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Viewpoint: Obsession over detail stems from the top

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Viewpoint: Obsession over detail stems from the top

The very best hotels are run by perfectionists with a constant drive to improve at every level and in every department, says Peter Hancock

Like many other readers of The Caterer, I spend a lot of my time in the company of hotel owners and general managers. In fact, I’ve been lucky enough to interview some of them at various events over the years, so I have made a conscious effort to try to understand what drives the best of them and then to serve up appropriate questions. To say they are all alike would be wildly mistaken, but certain themes keep on recurring, and the biggest of these is a close attention to detail, almost to the point of obsession.

Robin Hutson, chairman and chief executive of Lime Wood Group and Home Grown Hotels, once told me that hotel-keeping is a matter of “paying attention to a thousand little details every day”, and others have said very similar things. Diego Masciaga described the delicate art of detecting whether a guest wants to engage in conversation or be left alone, and anyone who saw the recent fly-on-the-wall documentary about the Corinthia London will be in no doubt about how much time and care managing director Thomas Kochs devotes to achieving perfection in all aspects of a guest’s experience. The programme revealed he had staged no fewer than 21 planning meetings before launching a revived afternoon tea service. What I particularly liked was his thoughtfulness towards the staff, understanding that they must enjoy their work too in order to excel, something I have also witnessed time and again at the hotels we represent in Pride of Britain.

Bearing in mind how much competition is out there, and that luxury can never be delivered cheaply, those who run high-quality hotels are on a continuous quest to delight their customers in new ways. I believe this explains their desire to go on learning, even when they have reached the top and why organisations such as the Master Innholders, and their leadership training alumni the St Julian Scholars, have centred more of their own events on broadening the mind and, if you will forgive the annoying jargon, “thinking outside the box”. For these reasons I look forward to attending the General Managers’ Conference (January 28-29 at the InterContinental London – The O2) where experts, partly drawn from outside our industry, will provide insight into what’s on the horizon and maybe teach us some good new habits along the way.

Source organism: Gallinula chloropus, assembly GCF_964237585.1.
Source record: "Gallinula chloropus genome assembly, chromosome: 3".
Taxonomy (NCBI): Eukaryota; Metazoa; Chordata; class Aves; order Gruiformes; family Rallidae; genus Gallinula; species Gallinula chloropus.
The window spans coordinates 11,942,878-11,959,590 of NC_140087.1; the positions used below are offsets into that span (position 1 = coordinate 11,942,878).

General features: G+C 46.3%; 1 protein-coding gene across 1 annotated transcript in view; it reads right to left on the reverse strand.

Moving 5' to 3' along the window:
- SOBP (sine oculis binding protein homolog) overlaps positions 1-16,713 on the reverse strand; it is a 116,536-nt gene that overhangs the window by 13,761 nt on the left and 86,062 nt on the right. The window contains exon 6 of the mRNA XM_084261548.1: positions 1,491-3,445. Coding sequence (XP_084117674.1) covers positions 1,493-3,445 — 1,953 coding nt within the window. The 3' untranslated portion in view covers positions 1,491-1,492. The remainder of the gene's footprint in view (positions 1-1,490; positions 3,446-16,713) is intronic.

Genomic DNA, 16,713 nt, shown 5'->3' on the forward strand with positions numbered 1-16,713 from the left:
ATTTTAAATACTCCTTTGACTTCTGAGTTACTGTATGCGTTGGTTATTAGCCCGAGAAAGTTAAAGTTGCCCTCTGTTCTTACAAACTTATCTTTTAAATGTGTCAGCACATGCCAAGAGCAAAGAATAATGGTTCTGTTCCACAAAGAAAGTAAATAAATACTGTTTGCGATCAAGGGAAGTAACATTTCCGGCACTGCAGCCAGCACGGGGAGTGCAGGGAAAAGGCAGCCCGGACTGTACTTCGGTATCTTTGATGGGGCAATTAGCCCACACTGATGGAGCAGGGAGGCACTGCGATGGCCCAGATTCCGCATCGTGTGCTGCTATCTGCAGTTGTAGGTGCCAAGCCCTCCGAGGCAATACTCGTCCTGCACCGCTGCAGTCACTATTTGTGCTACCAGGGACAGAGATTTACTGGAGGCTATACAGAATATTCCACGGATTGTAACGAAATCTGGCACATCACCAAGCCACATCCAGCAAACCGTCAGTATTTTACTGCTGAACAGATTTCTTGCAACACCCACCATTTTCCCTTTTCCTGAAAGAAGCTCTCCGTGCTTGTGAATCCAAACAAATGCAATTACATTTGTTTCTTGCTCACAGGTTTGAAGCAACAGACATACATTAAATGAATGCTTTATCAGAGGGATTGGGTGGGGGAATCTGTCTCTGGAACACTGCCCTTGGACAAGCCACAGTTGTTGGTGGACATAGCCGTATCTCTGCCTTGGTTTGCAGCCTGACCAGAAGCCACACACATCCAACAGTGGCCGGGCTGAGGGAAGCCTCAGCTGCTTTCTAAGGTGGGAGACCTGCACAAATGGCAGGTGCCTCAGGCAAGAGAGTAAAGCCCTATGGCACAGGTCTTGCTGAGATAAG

To those who are nearing the end of their education and wondering whether they fancy a career in hospitality, I would say just look at these potential employers and the happy teams so many of them create. We saw several examples on the Corinthia programme of individuals, at all levels, who are proud to be part of a successful business that attracts the rich and famous. Who wouldn’t want a slice of that?

Peter Hancock is the chief executive of Pride of Britain hotels

Viewpoint: service isn’t a science, it’s an art >>

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